Today we have better news on the drilling front.
You’ll recall that in April, working with Northern Plains Resource Council and Stillwater Protective Association, we posted an action alert regarding the lease of a BLM parcel in Dean. It was an urgent request for you to file public comment on the proposed lease of a parcel adjacent to the one where ECA has constructed a well pad across the road from Montana Jack’s.
The Stillwater Protection Association and Northern Plains Resource Council worked with their membership to generate letters and support
You responded. According to the preliminary environmental assessment issued by the Billings Field Office of the BLM on May 19, 40 of you sent letters expressing your opposition to the leasing of this parcel.
Well, the verdict is in. It looks like the leasing of the parcel will be deferred past the proposed sale date of October 21, and won’t be considered again until the end of calendar 2015 at the very earliest.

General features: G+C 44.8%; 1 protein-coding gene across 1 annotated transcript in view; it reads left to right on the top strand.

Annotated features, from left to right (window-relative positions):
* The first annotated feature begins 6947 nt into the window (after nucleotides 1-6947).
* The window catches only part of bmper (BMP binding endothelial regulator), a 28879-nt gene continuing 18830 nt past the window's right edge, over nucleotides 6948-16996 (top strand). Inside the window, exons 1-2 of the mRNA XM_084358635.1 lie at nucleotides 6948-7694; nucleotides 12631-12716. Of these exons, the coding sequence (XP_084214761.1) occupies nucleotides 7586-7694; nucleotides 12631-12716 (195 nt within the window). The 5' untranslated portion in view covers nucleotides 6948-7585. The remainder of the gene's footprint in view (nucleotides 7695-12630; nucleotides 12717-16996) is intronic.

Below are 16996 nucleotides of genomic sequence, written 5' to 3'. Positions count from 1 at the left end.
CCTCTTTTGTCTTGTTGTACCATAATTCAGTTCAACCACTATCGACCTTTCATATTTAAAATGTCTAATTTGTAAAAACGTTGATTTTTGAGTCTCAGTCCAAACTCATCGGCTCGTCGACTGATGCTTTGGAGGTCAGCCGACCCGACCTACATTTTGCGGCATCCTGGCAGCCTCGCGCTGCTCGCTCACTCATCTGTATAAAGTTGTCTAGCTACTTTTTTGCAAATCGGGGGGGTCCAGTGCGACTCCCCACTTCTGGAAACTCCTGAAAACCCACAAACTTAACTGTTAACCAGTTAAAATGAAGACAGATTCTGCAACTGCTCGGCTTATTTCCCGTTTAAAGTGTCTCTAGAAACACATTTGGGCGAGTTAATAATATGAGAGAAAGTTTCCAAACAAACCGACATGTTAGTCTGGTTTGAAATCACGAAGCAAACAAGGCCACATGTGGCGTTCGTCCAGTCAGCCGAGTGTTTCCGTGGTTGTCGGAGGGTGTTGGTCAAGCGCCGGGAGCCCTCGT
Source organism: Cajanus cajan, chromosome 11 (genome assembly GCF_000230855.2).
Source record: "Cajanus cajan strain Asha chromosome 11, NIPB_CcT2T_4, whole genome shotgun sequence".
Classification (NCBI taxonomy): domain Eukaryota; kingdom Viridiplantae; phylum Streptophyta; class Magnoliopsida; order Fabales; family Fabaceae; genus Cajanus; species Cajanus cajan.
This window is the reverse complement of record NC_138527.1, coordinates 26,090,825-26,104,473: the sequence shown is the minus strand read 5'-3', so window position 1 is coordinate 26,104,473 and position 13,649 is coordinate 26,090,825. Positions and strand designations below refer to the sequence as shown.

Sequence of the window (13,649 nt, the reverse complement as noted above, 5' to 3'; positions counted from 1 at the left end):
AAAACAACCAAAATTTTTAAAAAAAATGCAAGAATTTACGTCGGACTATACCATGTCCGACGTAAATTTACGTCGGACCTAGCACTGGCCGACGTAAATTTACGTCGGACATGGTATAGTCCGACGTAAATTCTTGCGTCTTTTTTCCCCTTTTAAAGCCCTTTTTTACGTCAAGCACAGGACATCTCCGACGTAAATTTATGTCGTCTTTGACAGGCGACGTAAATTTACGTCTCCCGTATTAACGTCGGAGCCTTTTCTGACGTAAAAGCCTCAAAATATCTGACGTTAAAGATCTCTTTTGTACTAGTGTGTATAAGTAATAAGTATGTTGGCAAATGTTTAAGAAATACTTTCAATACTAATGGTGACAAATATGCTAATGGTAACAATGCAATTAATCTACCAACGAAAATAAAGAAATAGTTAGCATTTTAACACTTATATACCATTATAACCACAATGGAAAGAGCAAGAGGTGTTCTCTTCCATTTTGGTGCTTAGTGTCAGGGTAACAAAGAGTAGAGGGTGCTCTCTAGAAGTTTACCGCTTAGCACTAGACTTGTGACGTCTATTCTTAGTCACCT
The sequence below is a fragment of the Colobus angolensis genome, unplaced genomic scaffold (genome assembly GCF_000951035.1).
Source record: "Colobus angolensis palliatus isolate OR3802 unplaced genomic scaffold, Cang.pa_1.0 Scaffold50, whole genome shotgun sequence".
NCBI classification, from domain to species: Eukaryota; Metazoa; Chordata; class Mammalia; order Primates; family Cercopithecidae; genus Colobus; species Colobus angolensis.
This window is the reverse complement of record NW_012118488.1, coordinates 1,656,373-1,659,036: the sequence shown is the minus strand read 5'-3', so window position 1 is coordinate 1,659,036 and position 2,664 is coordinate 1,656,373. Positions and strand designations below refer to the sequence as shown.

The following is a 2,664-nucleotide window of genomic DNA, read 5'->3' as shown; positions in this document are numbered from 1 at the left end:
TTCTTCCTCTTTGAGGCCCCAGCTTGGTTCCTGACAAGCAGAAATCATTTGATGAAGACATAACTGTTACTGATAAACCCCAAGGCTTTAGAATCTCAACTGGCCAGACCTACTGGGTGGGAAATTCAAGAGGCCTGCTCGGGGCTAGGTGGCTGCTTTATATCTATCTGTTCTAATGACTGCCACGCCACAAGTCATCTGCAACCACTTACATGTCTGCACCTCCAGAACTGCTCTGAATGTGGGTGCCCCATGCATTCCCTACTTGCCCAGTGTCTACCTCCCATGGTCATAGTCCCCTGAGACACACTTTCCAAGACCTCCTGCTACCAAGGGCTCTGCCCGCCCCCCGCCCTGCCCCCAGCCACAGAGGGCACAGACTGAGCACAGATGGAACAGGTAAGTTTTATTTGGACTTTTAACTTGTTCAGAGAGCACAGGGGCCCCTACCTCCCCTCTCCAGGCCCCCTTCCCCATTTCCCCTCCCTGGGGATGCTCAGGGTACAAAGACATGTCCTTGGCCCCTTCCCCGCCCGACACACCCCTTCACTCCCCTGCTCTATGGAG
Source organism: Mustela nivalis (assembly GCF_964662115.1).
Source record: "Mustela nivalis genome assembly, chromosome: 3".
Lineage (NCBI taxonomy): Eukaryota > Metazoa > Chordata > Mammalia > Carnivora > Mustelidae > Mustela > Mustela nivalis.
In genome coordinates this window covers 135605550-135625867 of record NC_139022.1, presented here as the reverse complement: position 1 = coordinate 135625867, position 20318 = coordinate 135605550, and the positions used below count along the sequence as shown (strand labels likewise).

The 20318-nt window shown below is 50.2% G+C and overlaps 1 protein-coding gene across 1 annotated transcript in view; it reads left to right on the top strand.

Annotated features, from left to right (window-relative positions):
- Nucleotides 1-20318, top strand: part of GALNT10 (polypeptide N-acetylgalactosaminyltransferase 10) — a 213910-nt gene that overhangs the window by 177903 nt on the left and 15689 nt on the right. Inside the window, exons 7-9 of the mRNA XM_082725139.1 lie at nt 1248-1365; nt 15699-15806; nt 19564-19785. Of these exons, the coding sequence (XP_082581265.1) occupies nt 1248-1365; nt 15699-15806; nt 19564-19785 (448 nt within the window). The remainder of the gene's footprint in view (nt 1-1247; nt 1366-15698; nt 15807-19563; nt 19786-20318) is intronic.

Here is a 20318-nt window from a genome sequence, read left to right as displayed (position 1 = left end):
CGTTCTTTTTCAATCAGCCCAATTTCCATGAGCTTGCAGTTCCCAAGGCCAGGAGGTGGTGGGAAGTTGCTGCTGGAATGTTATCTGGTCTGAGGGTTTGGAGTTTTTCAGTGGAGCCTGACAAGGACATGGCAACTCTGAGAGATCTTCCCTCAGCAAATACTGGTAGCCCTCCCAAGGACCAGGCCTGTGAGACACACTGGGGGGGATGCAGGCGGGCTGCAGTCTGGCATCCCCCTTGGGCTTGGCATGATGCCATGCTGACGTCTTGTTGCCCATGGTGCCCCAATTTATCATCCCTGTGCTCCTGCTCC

So for those of you who took time from your schedules to write letters, take five minutes to pat yourself on the back. Citizens who take the time to speak to government can have an impact. But after five minutes you need to stop and recognize there is still much to be done.
And for those of you in Carbon County who think this post doesn’t concern, you need to read at least the last two sections, because there’s a lot at stake for you too.
Where we are in the process
The BLM leasing process was spelled out in detail in the previous post, but here’s a summary.
- Request to lease: A company like ECA makes a request to lease the minerals under a parcel of land for which BLM controls the mineral rights.
- BLM recommendation: Guided by a resource management plan (RMP), the BLM field office makes a recommendation on how to proceed.
- Public scoping: Involvement of the community in determining whether there are environmental impacts that need to be considered. This phase ended on April 9. Our community generated “40 letters in opposition to leasing (p. 9).”